Voice Over IP stands for “Voice Over Internet Protocol,” which is to say voice messages are converted into data packets via a modem or EMA (enhanced media adapter), then channeled with lightning speed over broadband cable networks. In the case of Time Warner Cable’s product, once the message travels the cable lines, it is trafficked by the Time Warner Cable’s regional data plant and then sent to a CLEC (Competitive Local Exchange Carrier), which is a company like MCI or Sprint. From there, the process follows traditional phone lines, arriving at the caller on the other end of the line.

   Explains Climenhage, “Our digital phone service provides several advantages by following this process. The customer can enjoy the speed of our state-of-the-art broadband network, and also retain the benefits of using traditional phone services. For example, because we are partnered with MCI and Sprint, users still have the benefit of using tried and true, reliable phone networks rather than staying on the relatively new public Internet, as well as keeping operator assistance, 411, 611, E911 and similar services.”


Calling Out The Competition

   While Time Warner Cable is not the only player in the ever-expanding field of digital telephony, Climenhage cites several advantages to its product over competitors such as Vonage or AT&T. “With some competitive VoIP providers, a phone signal travels over the public Internet for the entire journey of the call. This is problematic for two reasons: the public Internet cannot distinguish between voice data and other data; therefore calls can drop off or result in poor quality. Our product does not travel the public Internet – it travels Time Warner Cable’s private data network and is given priority. Plus, there are simply many untested facets to voice packets over the public Internet, and the customer presently cannot have the same confidence in reliability.”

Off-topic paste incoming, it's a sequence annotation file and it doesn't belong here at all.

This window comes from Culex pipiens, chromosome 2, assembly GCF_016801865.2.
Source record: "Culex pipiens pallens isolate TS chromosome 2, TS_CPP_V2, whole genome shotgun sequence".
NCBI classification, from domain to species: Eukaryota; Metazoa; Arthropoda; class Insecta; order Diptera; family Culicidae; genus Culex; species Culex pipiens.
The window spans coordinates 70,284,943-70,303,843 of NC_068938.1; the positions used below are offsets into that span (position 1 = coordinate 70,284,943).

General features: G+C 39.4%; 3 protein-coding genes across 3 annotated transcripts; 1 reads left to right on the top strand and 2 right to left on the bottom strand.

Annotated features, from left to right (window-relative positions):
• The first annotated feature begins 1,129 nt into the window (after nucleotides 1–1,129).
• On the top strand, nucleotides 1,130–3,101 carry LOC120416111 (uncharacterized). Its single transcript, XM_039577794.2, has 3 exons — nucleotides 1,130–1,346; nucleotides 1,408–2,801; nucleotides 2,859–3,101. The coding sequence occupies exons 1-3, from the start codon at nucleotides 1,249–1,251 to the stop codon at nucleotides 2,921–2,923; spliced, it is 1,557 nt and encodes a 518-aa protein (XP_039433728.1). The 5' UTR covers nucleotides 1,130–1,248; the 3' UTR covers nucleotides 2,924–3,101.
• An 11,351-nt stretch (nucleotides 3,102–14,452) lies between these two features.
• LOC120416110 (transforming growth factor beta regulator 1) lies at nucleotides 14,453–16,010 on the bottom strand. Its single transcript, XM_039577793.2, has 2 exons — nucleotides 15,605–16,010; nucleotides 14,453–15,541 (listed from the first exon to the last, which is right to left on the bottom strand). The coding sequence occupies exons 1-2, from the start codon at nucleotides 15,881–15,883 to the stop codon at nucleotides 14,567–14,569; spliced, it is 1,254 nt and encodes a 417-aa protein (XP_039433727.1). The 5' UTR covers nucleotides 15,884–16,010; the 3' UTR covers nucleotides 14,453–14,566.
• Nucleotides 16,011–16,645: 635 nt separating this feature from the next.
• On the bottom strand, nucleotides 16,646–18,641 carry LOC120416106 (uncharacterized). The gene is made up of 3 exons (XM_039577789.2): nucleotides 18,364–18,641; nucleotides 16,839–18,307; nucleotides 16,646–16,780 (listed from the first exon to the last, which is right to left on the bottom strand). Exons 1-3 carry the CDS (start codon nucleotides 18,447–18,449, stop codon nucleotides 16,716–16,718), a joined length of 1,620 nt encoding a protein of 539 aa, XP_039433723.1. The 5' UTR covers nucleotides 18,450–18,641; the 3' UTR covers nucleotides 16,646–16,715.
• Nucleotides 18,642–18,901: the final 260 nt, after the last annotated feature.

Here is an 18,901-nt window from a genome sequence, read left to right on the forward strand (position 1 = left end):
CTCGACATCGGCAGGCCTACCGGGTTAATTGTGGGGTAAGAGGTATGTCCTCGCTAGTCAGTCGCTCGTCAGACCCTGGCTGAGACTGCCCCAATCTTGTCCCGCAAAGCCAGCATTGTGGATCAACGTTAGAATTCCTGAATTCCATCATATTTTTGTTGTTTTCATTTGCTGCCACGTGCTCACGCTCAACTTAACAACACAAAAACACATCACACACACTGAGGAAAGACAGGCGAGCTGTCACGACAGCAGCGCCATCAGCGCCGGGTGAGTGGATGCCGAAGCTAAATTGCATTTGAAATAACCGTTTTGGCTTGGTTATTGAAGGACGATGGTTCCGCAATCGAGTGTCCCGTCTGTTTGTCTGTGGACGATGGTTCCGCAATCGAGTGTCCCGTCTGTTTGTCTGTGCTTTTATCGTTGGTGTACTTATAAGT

Climenhage continues, “When we install our EMA (modem), every outlet in the house is ‘lit up,’ simultaneously, whereas competitors who use their ‘box’ converters light up only the jack that box is connected to.”

   Time Warner Cable also voluntarily agreed to comply with FCC and other regulatory commissions regarding fees and service standards regarding the digital telephone product. As an information provider, TW is not yet required to abide by these standards, but wanted to provide the reliability and services of a primary provider. Comments Climenhage, “Some competitors have even been denied access in places like Minnesota for not meeting the standards expected for its residents. We are as easy and as foolproof as any other primary communications provider.”

   One might wonder how Time Warner Cable was able to convince CLECs like MCI and Sprint to partner with them in what has become an increasingly competitive communications environment. But, Climenhage says that in the face of increased competition and declining profit margins, the companies actually embraced the opportunity to provide Time Warner Cable’s product. “Our partners are very excited, and they see it as a huge opportunity. In addition to being able to benefit from our extensive network and technology, they are also receiving a flat fee for every customer that we sign up to the service. This means we are selling it, and they have no marketing or sales costs.”